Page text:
Lupini beans are legumes that are popular throughout the Mediterranean and are commonly eaten pickled or as a snack.
Also called lupins, they are sometimes used as a meat substitute because their rich amino acid profile, comparable to that of soy, makes lupine beans an excellent source of protein.
They’re also relatively easy to grow, another reason lupine has become a popular plant-based protein alternative.
Lupins, however, are a little more high maintenance than other beans.
Due to the bitter alkaloids present in dried lupine beans, they can be poisonous if not prepared properly. So if you’re wondering why this true superfood isn’t more popular, you probably have your answer.
But don’t despair, there are many ways to eat them, and manufacturers are making lupins increasingly accessible.
What are the benefits of Lupini Beans?
Lupini beans do not contain starch like many other legumes. They are high in protein, a good source of fiber and relatively low in fat.
Interestingly, some people who are allergic to peanuts may also be allergic to lupine beans.
If you are allergic to peanuts (which are legumes in the same family as lupins), talk to your allergist or general practitioner before trying this food.
1. High protein
Lupini beans are exceptionally high in plant-based protein. In fact, a 1-cup serving of cooked lupins contains more protein than a 3-ounce serving of chicken breast.
2. Low carb
Compared to some other beans (navy, kidney, garbanzo), lupins have about one-third the carbohydrates per 1-cup serving.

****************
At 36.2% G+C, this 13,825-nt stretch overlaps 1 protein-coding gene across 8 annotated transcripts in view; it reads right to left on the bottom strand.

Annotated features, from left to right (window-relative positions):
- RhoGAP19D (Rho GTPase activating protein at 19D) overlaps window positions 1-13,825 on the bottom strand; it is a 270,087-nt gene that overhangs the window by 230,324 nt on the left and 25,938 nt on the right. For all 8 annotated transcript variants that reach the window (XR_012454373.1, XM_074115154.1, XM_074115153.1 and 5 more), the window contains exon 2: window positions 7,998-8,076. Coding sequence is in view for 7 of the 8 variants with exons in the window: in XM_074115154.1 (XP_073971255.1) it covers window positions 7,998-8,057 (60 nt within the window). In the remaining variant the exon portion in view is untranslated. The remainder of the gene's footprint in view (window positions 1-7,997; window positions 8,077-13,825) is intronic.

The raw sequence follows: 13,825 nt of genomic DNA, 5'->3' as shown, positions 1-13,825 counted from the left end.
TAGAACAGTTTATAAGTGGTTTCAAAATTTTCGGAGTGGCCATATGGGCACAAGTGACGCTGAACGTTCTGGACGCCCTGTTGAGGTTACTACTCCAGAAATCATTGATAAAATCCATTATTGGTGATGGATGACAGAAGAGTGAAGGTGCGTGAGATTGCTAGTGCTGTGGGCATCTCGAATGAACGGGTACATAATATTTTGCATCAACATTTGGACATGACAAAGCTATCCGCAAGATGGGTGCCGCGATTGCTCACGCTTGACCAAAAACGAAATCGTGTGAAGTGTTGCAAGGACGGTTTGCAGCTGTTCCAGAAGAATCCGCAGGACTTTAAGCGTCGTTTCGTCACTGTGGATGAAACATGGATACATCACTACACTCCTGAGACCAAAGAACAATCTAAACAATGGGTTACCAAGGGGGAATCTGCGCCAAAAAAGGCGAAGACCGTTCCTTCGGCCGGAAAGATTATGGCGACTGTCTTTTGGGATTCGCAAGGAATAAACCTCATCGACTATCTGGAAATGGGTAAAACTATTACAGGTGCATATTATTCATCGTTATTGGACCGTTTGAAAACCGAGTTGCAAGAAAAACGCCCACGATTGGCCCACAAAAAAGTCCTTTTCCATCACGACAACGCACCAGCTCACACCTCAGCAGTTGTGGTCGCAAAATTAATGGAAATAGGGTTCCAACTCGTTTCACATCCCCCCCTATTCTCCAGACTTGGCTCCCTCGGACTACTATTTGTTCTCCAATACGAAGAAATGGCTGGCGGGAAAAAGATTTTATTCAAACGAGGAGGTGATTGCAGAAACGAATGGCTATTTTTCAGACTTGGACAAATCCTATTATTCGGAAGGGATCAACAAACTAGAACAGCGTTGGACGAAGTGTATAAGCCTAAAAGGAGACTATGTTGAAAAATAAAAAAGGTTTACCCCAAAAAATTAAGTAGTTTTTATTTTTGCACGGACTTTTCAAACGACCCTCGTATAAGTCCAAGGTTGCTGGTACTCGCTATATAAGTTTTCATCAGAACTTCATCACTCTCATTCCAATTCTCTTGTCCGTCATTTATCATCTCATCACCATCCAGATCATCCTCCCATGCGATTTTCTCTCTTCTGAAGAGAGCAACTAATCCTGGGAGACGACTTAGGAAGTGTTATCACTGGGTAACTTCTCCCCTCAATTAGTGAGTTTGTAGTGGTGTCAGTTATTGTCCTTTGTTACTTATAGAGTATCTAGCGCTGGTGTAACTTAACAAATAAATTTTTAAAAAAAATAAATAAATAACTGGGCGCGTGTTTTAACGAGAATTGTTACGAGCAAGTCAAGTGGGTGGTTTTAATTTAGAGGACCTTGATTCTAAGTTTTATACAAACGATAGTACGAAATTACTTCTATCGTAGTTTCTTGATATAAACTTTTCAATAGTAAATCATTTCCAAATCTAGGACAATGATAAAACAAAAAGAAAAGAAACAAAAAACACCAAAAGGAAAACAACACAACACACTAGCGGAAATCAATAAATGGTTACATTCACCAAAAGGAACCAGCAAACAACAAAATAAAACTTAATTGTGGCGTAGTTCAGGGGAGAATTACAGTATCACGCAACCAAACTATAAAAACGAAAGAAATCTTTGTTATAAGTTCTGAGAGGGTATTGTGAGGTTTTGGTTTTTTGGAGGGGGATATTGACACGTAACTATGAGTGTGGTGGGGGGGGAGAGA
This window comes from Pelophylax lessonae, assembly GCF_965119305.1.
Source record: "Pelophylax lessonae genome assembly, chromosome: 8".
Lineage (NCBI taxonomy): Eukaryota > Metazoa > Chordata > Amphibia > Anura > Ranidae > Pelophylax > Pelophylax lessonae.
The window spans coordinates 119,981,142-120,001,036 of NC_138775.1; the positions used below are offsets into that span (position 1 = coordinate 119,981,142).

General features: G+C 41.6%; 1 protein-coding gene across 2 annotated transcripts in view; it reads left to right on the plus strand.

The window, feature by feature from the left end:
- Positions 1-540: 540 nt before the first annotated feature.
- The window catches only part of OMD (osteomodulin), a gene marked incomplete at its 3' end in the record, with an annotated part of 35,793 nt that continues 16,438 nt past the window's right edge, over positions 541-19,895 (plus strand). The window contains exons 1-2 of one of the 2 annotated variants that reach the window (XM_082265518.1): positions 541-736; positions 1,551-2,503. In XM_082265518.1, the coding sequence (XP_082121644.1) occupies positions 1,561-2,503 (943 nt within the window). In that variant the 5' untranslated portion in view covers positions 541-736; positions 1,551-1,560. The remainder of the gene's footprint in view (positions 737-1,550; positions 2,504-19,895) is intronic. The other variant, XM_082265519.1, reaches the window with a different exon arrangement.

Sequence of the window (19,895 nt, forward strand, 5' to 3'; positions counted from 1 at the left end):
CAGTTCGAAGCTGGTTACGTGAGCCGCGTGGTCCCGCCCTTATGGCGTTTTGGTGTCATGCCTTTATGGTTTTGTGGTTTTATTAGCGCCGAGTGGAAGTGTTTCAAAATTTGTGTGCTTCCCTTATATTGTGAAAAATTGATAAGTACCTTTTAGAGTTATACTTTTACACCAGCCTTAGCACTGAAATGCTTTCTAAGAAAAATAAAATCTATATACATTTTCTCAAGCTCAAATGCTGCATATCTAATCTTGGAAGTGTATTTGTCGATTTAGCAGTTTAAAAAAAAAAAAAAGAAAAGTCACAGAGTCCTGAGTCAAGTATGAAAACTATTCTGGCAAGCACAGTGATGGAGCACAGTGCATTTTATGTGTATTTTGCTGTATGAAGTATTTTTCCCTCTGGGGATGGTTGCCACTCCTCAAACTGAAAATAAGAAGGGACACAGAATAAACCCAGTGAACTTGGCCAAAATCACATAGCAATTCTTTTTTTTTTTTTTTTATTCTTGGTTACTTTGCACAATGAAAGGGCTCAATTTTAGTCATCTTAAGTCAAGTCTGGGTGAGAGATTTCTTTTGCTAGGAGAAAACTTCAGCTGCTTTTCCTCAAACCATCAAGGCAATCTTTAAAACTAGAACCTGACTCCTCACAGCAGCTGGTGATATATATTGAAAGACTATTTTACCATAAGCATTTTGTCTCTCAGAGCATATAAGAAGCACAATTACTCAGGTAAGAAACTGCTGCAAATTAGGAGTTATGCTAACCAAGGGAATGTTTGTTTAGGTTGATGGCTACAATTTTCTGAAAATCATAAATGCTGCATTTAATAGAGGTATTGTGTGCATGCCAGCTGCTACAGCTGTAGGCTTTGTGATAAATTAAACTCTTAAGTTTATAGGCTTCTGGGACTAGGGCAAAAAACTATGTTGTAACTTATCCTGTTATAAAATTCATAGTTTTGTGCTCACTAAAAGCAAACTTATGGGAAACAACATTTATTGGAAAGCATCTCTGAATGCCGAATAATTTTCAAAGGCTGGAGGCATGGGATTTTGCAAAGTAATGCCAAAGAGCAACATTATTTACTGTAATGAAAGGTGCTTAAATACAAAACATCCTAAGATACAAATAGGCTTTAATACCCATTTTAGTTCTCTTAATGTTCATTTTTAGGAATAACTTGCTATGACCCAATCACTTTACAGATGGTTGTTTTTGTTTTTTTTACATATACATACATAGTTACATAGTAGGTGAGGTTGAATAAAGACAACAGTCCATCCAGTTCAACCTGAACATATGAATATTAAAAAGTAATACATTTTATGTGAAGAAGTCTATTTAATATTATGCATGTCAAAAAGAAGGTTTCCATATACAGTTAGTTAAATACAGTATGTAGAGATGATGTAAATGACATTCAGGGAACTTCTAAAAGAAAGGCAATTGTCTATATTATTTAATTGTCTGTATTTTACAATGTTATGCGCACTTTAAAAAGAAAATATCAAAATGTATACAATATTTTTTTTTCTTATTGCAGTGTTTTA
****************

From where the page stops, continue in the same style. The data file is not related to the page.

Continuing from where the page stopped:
This makes it a great choice for those watching their carbohydrate intake or following a low-carb diet.
3. Good source of fiber
Lupini beans are rich in fiber. Research suggests that fiber can aid digestion, help regulate blood sugar, and provide cardio-protective effects.
Lupine Bean Nutrition
Nutritional information for 1 cup of cooked lupine beans. Daily Value (DV) is based on a 2,000-calorie diet.
|total fat||4.9 grams|
|Saturated fat||0.5 grams|
|Trans fat||0 grams|
|Folate (B9)||25% DV|
Are lupine beans the same as fava beans?
Don’t get it wrong: Although they may look somewhat similar, lupine beans are not fava beans! Their nutritional composition and taste are very different.
Lupini beans are silkier in texture and boast a more savory flavor than fava beans. They are also high in protein, calcium, magnesium and some fatty acids.
How to Cook Lupine Beans
To remove alkaloids that can make lupine poisonous, wash the beans, then soak them in a salt solution (brine). Repeat until the solution no longer tastes bitter.
When the bitterness is completely gone, none of the toxic compounds remain in the beans. Unfortunately, this process can take up to five days.
A variety of beans called sweet lupine contains less bitter alkaloids and requires less soaking. If you don’t remove all the bitter compounds, the beans will not only be harmful, but they will taste very bitter.
Recipes using Lupini Beans
As word got out about the benefits of lupines, they popped up on recipe blogs. Check out these recipes for some inspo.
1 bowl of lupine bean salad
This Italian recipe adds arugula, cherry tomatoes, red onions, and Mediterranean staples like pine nuts, balsamic vinegar, and fresh lemon.
Lupine Beans Ceviche
Inspired by Peruvian dishes, this vegetarian version trades in seafood for a 24-hour uninterrupted soak. (Maybe this bean is trying to tell us something?)
Lupine Bean Hummus
It uses sweet lupins to reduce overall cooking time, adopting a Middle Eastern staple.
Where to Buy Lupine Beans